After gaining a major success as a creator of the award-winning podcast, The Bright Sessions, Lauren Shippen is ready to bring you back the thrilling story and twisted universe featuring your favorite Atypicals through her debut novel, The Infinite Noise.
Caleb Michaels is a sixteen-year-old champion running back. Other than that his life is pretty normal. But when Caleb starts experiencing mood swings that are out of the ordinary for even a teenager, his life moves beyond “typical.”
Caleb is an Atypical, an individual with enhanced abilities. Which sounds pretty cool except Caleb’s ability is extreme empathy—he feels the emotions of everyone around him. Being an empath in high school would be hard enough, but Caleb’s life becomes even more complicated when he keeps getting pulled into the emotional orbit of one of his classmates, Adam. Adam’s feelings are big and all-consuming, but they fit together with Caleb’s feelings in a way that he can’t quite understand.
Caleb’s therapist, Dr. Bright, encourages Caleb to explore this connection by befriending Adam. As he and Adam grow closer, Caleb learns more about his ability, himself, his therapist—who seems to know a lot more than she lets on—and just how dangerous being an Atypical can be.
Thank you Tor Teen and NetGalley for providing me with an advanced reader copy in exchange for an honest review. The Infinite Noise will be published on September 24, 2019 and will be available on Amazon, Book Depository, and other book retailers.
The Infinite Noise follows the story of Caleb Michaels, who had a pretty normal life as a high school footballer, until one day he discovered himself as an empath, an Atypical who could sense people’s feelings, and suddenly, life was not so normal anymore. Enter Adam Hayes, the bright yet quiet classmate of Caleb, who’s feeling was too big and deep, making Caleb overwhelmed as he found himself helplessly drowning in it. This is a story of self-discovery, a coming-of-age love journey, and maybe, one or two sessions of superhero-only therapy.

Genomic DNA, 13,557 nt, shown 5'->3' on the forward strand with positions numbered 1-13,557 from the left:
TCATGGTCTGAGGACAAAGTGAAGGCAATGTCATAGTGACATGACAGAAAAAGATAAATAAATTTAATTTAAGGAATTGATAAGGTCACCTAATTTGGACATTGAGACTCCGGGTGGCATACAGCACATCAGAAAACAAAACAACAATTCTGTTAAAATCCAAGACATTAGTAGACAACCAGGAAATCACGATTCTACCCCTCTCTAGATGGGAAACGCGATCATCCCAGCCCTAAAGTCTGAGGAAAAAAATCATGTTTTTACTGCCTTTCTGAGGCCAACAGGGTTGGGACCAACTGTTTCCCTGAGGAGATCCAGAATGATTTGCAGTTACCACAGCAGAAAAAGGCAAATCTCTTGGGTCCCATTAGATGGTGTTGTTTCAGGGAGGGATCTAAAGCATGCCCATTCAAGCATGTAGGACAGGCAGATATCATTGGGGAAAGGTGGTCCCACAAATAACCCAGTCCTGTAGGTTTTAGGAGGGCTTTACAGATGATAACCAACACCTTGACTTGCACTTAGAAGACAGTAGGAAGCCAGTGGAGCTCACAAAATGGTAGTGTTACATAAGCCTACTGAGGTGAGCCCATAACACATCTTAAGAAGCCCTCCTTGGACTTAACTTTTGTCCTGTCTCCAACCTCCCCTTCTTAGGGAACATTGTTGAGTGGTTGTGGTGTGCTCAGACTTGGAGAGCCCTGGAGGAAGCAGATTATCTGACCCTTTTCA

I discovered the glorious universe of The Bright Sessions last month, right after reading the synopsis of Shippen’s debut. Looking at all of the exciting commentaries about this upcoming release which coming from fans of the original podcats, of course, I started listening to the first episode right that second. I’m glad to tell you that surprisingly, although it was my very first storytelling podcast, I truly had a great time. My initial intention was to listen to the whole podcast before I jump into this book, but unfortunately, I couldn’t do it in time. So, I ended up in the middle of season three when I started reading this book and here how it goes…
Obviously, after listening to the podcast and memorize the voice of the characters by heart now, reading them on paper was so much easier and exciting. The book was following the exact plotline of the podcast, but don’t let this intimidate you, because you totally don’t have to listen to the podcast to enjoy this story! However, I’d say listening to the podcast will help you to dissolve quicker in these characters’ inner monologues and struggles.
Unfortunately, as much as I enjoyed the podcast, I couldn’t get the same feeling from this book. Don’t get me wrong. Caleb and Adam were my favorite characters in the podcast and it was exciting to be able to read more of their thoughts in this story, something that does not exist in the podcast.
During the first encounters of both of their point-of-view, it was thrilling. For Caleb, I enjoyed how he grows into his superpower. His narrative was fun to read, especially the way he used visualization to make more sense of how his power works. Meanwhile, for Adam, I’m grateful to see more of his personality through the reflection of his struggles and thoughts. But after the endless back and forth POV’s changes between these two, they started to sound almost similar and even the pace started to feel dragging, especially from the middle towards the end. It was understandable that since both of them are still teenagers and they were having difficulties to communicate with each other, they will need some time to figure things out. Yet, I personally found that it took too long for them to resolve their issues and the sole reason for their conflict was because Caleb keeps shutting his mouth in the middle of a sentence to keep his secret and Adam keep asking stubborn oblivious series of questions that stressing out Caleb.
And remember when I said that the pace started to feel dragging? It was especially because from the beginning until around 80% of the story, it only focused on three main characters (aside from family members and other classmates), and suddenly, it delivers other ‘important’ characters out of nowhere, that also brings other crucial plots along with their appearance. Which of course, will not be a big problem if you’re listening to the podcast already, but even as the podcast listener, I found this addition as too rushed and sudden. It was as if Shippen didn’t consider that there are readers who’re not aware of the podcast and just delivered chunk on important information without a proper warm-up.